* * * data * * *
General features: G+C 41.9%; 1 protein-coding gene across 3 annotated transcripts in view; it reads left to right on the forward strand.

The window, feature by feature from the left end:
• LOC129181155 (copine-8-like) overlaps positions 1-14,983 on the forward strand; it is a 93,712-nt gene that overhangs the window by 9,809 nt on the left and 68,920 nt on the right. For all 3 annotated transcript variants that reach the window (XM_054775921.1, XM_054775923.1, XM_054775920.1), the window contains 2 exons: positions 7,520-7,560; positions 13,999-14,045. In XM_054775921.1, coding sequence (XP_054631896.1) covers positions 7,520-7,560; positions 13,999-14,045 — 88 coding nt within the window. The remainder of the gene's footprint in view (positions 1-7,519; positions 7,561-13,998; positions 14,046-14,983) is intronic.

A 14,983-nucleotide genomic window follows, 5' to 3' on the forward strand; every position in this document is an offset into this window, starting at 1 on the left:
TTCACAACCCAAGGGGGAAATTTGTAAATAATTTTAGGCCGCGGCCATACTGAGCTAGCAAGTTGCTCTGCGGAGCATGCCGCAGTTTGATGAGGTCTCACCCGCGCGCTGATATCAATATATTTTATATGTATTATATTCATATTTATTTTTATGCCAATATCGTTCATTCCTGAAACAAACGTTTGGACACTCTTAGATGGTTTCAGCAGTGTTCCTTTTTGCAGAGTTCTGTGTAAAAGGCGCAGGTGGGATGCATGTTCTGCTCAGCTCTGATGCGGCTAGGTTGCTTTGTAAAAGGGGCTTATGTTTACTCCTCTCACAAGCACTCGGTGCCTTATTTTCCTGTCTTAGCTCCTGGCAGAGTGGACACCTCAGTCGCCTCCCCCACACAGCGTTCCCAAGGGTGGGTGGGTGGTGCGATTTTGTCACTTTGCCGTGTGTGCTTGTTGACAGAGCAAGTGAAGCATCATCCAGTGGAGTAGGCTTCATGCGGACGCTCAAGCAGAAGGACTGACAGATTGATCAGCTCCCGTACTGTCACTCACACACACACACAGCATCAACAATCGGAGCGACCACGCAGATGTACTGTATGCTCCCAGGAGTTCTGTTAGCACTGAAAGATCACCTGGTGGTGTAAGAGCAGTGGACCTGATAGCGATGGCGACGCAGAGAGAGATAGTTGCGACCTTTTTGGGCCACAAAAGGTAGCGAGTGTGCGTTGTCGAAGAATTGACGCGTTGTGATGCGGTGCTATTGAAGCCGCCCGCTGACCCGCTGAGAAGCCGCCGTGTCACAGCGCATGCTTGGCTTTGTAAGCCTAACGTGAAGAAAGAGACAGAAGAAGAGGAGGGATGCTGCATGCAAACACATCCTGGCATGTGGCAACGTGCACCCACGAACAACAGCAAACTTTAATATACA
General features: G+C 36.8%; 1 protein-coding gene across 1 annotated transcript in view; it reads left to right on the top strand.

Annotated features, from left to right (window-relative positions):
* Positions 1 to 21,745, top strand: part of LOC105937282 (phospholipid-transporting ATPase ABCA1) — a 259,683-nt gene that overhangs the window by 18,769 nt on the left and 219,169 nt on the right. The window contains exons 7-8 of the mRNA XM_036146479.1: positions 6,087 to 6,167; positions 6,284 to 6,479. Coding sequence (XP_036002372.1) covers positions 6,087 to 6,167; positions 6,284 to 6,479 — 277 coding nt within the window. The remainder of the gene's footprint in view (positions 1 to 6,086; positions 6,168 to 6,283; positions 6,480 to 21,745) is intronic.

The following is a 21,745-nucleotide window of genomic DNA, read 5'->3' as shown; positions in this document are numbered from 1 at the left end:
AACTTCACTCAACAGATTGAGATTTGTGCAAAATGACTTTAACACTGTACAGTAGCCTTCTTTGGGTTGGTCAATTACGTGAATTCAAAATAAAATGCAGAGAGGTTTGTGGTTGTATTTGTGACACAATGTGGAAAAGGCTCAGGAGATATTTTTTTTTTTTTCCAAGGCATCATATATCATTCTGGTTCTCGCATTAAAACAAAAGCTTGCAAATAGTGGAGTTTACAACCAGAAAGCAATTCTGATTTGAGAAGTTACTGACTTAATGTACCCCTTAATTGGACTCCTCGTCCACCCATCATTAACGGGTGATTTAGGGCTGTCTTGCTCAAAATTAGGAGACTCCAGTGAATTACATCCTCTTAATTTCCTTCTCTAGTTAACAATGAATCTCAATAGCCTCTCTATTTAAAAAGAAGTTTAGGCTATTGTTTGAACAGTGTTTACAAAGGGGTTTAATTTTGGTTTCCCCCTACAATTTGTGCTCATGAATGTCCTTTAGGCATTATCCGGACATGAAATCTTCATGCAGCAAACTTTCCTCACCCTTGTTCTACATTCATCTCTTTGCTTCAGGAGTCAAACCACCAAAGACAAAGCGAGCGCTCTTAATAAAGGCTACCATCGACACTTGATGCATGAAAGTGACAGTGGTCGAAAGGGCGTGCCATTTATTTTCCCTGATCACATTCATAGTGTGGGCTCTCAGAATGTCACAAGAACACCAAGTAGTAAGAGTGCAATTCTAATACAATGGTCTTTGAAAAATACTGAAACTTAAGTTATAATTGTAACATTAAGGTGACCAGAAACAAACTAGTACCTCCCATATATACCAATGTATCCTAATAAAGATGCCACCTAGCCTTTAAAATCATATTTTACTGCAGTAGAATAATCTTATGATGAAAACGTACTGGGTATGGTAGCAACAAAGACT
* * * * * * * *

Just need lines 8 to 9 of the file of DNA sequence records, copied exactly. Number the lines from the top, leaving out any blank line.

* Positions 1 to 21,745, top strand: part of LOC105937282 (phospholipid-transporting ATPase ABCA1) — a 259,683-nt gene that overhangs the window by 18,769 nt on the left and 219,169 nt on the right. The window contains exons 7-8 of the mRNA XM_036146479.1: positions 6,087 to 6,167; positions 6,284 to 6,479. Coding sequence (XP_036002372.1) covers positions 6,087 to 6,167; positions 6,284 to 6,479 — 277 coding nt within the window. The remainder of the gene's footprint in view (positions 1 to 6,086; positions 6,168 to 6,283; positions 6,480 to 21,745) is intronic.

The following is a 21,745-nucleotide window of genomic DNA, read 5'->3' as shown; positions in this document are numbered from 1 at the left end: